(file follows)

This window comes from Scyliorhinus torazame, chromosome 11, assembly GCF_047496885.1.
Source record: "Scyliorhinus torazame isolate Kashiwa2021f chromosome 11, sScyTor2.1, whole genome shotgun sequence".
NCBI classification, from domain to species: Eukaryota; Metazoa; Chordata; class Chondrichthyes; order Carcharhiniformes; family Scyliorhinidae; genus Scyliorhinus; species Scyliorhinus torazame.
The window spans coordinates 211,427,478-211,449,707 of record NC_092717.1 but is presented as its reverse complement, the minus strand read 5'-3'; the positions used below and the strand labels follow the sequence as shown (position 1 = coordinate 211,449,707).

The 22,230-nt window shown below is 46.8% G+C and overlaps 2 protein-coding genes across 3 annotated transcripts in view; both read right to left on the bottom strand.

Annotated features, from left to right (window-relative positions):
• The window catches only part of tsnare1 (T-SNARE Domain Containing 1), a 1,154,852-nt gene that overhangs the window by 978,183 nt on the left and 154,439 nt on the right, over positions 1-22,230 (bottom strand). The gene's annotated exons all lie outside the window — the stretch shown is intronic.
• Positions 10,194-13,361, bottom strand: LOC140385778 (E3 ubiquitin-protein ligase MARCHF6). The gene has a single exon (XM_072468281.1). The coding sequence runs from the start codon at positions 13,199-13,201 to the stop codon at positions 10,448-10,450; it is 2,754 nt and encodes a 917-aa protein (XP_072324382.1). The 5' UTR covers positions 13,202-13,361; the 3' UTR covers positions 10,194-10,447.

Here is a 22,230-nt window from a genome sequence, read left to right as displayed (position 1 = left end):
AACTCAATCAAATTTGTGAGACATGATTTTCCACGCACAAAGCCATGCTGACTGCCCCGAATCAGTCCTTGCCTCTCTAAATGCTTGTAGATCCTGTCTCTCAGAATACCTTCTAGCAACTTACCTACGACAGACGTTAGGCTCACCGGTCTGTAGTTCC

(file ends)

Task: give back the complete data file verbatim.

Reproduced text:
This window comes from Scyliorhinus torazame, chromosome 11, assembly GCF_047496885.1.
Source record: "Scyliorhinus torazame isolate Kashiwa2021f chromosome 11, sScyTor2.1, whole genome shotgun sequence".
NCBI classification, from domain to species: Eukaryota; Metazoa; Chordata; class Chondrichthyes; order Carcharhiniformes; family Scyliorhinidae; genus Scyliorhinus; species Scyliorhinus torazame.
The window spans coordinates 211,427,478-211,449,707 of record NC_092717.1 but is presented as its reverse complement, the minus strand read 5'-3'; the positions used below and the strand labels follow the sequence as shown (position 1 = coordinate 211,449,707).

The 22,230-nt window shown below is 46.8% G+C and overlaps 2 protein-coding genes across 3 annotated transcripts in view; both read right to left on the bottom strand.

Annotated features, from left to right (window-relative positions):
• The window catches only part of tsnare1 (T-SNARE Domain Containing 1), a 1,154,852-nt gene that overhangs the window by 978,183 nt on the left and 154,439 nt on the right, over positions 1-22,230 (bottom strand). The gene's annotated exons all lie outside the window — the stretch shown is intronic.
• Positions 10,194-13,361, bottom strand: LOC140385778 (E3 ubiquitin-protein ligase MARCHF6). The gene has a single exon (XM_072468281.1). The coding sequence runs from the start codon at positions 13,199-13,201 to the stop codon at positions 10,448-10,450; it is 2,754 nt and encodes a 917-aa protein (XP_072324382.1). The 5' UTR covers positions 13,202-13,361; the 3' UTR covers positions 10,194-10,447.

Here is a 22,230-nt window from a genome sequence, read left to right as displayed (position 1 = left end):
AACTCAATCAAATTTGTGAGACATGATTTTCCACGCACAAAGCCATGCTGACTGCCCCGAATCAGTCCTTGCCTCTCTAAATGCTTGTAGATCCTGTCTCTCAGAATACCTTCTAGCAACTTACCTACGACAGACGTTAGGCTCACCGGTCTGTAGTTCC